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Sunday, March 30, 2014
Premier League Home Stretch: Assessing the Title Race, the Relegation Battle, and the Supposed Downfall of Manchester United
In front of you stand three managers all attempting to snatch the Premier League Title in the final two months of the season: first, the always arrogant, always entertaining Jose Mourinho, who recently declared that his Chelsea squad have no hope of winning the league following a 1-0 defeat to lowly Crystal Palace; in the middle stands Brendan Rodgers, who with the help of a deadly striking duo has surprised everyone by taking Liverpool to the top of the table; and lastly Manuel Pellegrini, who in his first season in the BPL has led Manchester City to a current position of third place, though with two fewer matches played than their rivals, the Sky Blues can overtake both Chelsea and Liverpool should they win their games in hand.
The question on everybody's mind now is, of course, which club will finish the season in first? My answer, in short, is that I can't say for sure. If I had to guess, which I kind of have to otherwise this would be a pointless post, I'd say Manchester City will be named champions in a very tight race. They sit four points below league leaders Liverpool with two games in hand, therefore, if they win both of those matches, they will be at least two points ahead of second place. They only have one particularly difficult fixture left to play, and that's an away contest against Liverpool. Everton might frustrate them at Goodison, where they have only lost once all season, but the game at Anfield is still the toughest task left for Pellegrini's side. The return of top forward Sergio Aguero will be a big boost to the Manchester Club as well. Should Liverpool beat City in that game, they will have a pretty good shot at the title themselves. Chelsea also have to travel to Anfield, have no games in hand, and still have European play to worry about, so I think Mourinho's prognosis is a correct one. That's also another big game for Liverpool, who otherwise have an extremely tame fixture list. Their three remaining away games have them pitted against Norwich, West Ham, and Crystal Palace, though as Chelsea proved yesterday, Tony Pulis' men aren't always a pushover at Selhurst park. I expect the race to be settled in the second-to-last week of the year, and if not, all three should claim victory on the final matchday against manageable opponents, resulting in no shake-up atop the table.
Fight for Fourth Place & Champions League
Of course, the battle for the fourth & final champions league slot in England will be a pugnacious one as well. Spurs proved themselves today to be totally incompetent of beating any strong opponent, and are all but guaranteed to finish outside the top four. That leaves two clubs legitimately contending for the position; one-time title contenders Arsenal, who spent much of the season in first before recently suffering a dip in form and effectively dropping out of the title race, and Everton, the scrappy rivals to Liverpool who year after year punch above their financial weight by finishing near clubs with significantly larger bank accounts. Like the City-Chelsea-Liverpool situation, the team currently sitting in the desired standing, Arsenal, has played one more match than the team chasing the spot. Everton lie four points behind Arsenal with one game in hand, though they have the tougher remaining schedule. This race will more than likely be determined next Saturday, when the two squads face each other at Everton's home stadium, Goodison Park, where they have stood sturdy in almost every game this season. Their one home loss came only after a misplaced back pass led to goalkeeper Tim Howard's red card and their opponent's subsequent conversion of the penalty shot. Arsenal and Everton have clashed twice already this year, both times at Arsenal's Emirates Stadium. The league match ended one-one after Everton loanee Gerard Deulofeu's stunning equalizer, while the FA cup match saw the injury-plagued Blues lose 4-0. Though Everton may blow their chances with fixtures against the two Manchester clubs on the horizon (though both are home games), I still feel that whichever squad triumphs on Saturday will claim the final champions league spot. Should they draw, I'll give the advantage to Arsenal, whose toughest opponent left after Everton is the nothing-to-play-for, currently-faltering Newcastle.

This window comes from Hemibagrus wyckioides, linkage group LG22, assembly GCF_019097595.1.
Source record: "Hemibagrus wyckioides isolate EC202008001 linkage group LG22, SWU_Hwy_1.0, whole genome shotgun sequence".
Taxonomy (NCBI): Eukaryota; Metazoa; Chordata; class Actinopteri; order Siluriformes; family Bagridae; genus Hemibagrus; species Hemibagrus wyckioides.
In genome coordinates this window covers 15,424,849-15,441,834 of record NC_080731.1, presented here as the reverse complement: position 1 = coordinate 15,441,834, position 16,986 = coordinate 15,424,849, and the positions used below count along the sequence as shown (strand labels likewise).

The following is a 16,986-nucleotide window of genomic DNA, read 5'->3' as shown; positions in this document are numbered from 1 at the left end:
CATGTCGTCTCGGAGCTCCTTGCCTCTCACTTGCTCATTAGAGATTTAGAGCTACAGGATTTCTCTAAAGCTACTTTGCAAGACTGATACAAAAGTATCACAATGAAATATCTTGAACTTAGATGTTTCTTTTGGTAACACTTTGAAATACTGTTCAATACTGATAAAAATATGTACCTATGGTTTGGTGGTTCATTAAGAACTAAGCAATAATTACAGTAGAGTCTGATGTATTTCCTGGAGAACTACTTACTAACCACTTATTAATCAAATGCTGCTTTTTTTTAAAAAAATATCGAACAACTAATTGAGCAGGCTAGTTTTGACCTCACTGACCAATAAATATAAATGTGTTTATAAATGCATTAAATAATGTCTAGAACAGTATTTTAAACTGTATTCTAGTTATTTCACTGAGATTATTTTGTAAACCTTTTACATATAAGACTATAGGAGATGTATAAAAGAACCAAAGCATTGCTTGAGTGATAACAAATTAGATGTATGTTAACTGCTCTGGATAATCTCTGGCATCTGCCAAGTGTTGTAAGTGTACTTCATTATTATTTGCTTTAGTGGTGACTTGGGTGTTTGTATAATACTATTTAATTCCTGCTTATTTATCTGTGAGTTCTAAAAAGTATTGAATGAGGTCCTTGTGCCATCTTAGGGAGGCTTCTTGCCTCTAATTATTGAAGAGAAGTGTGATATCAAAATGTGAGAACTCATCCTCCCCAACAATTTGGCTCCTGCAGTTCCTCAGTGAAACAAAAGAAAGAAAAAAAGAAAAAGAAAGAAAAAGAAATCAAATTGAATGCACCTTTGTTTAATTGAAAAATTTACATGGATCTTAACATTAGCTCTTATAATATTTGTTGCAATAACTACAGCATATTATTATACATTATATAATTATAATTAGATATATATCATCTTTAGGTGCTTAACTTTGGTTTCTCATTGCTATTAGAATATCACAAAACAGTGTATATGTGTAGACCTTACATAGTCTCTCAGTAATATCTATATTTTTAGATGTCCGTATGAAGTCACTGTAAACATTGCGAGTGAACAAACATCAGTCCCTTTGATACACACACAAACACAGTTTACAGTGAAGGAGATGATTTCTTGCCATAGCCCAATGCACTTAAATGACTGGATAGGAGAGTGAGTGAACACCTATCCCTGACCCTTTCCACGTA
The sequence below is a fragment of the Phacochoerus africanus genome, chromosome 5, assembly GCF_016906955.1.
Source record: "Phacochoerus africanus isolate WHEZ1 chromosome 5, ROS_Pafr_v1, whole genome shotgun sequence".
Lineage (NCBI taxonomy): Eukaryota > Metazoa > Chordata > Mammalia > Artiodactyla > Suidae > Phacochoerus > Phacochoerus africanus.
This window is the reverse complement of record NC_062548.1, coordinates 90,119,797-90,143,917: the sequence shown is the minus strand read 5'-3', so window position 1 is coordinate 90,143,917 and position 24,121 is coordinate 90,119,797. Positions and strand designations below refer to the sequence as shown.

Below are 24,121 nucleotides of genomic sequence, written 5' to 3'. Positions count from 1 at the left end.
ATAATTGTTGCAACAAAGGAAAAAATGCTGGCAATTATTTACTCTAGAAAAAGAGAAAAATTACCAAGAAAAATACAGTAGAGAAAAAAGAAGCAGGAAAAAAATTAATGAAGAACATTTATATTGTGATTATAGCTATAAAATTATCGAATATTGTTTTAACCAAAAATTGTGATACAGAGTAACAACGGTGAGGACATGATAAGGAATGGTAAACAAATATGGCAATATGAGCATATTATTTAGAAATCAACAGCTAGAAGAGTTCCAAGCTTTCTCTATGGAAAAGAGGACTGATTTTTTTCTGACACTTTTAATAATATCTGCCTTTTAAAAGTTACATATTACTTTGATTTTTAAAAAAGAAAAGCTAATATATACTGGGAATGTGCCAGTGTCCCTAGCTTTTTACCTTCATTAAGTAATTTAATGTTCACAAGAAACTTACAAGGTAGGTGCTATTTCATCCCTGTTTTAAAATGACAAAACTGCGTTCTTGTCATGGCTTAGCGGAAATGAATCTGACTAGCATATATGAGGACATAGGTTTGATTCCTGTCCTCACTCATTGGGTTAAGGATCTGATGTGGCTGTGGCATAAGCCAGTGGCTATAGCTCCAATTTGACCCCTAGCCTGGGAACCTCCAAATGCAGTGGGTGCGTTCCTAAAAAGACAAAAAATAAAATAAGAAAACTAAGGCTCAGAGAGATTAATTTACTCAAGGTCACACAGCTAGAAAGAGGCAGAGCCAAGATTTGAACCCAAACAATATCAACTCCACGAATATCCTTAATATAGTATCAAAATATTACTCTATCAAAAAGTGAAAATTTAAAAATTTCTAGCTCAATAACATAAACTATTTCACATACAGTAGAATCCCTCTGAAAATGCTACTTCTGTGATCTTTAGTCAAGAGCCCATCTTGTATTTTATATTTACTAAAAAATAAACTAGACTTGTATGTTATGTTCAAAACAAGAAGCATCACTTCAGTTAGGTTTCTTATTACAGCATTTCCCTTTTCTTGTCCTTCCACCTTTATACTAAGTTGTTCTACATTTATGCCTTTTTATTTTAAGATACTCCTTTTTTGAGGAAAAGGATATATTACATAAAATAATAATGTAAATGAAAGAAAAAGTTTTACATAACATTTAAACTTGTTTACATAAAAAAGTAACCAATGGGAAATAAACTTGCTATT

The Plight of David Moyes & Manchester United
The banner seen above was flown over Old Trafford during Manchester United's 4-1 drubbing of Aston Villa yesterday, indicating the frustration of a small but vocal minority of fans of the Red Devils. David Moyes was given the nearly insurmountable task of succeeding Sir Alex Ferguson as manager of the title defenders, and it's safe to say his first season hasn't been a huge success, with the club sitting in seventh place with Europa League the best possibility left for them to fight for. However, the level of outrage towards Moyes this year, coupled with the exaggerative media, has made this campaign out to be more of a disaster than it is and Moyes to be more incompetent than he is. Let's break it down, shall we? The Manchester United squad that won the title last season was kept pretty much 100% intact this year, with the additions of the big-haired Belgian Marouane Fellaini, the rise of young winger Adnan Januzaj, and the January addition of tricky attacking mid Juan Mata from Chelsea. Logically, many expected them to at least be in the conversation for potential league champions for most if not all of the season. However, when you look more closely, there are several major factors beyond Moyes's control that have helped cause United's slide down the BPL table. First, and most tangibly, his team is aging and has suffered its share of injuries this season. Defenders Nemanja Vidic and Rio Ferdinand are now 32 and 35, respectively, and both have seen a regression in overall skill as well as a number of injuries plaguing them this year. Backup center backs Jonny Evans and Chris Smalling haven't exactly been the embodiments of health either. Linchpin midfielder Michael Carrick has been injured as well, and even when healthy has played nowhere near the level he was at last season. Fellaini missed time as well, along with role players such as Phil Jones, Patrice Evra, and Antonio Valencia. The biggest injury loss this season for United has been star striker Robin Van Persie, who led the league in goals last year. His absence has been crucial, with backup striker Javier Hernandez playing badly, leaving the young Danny Welbeck to accompany club veteran Wayne Rooney in attack. In truth, Rooney, Welbeck, goalie David De Gea, and winger Ashley Young have been the only consistently good players at the club. Part of this is clearly down to Moyes, but part is just natural regression, which is to be expected when a manager of Ferguson's stature departs.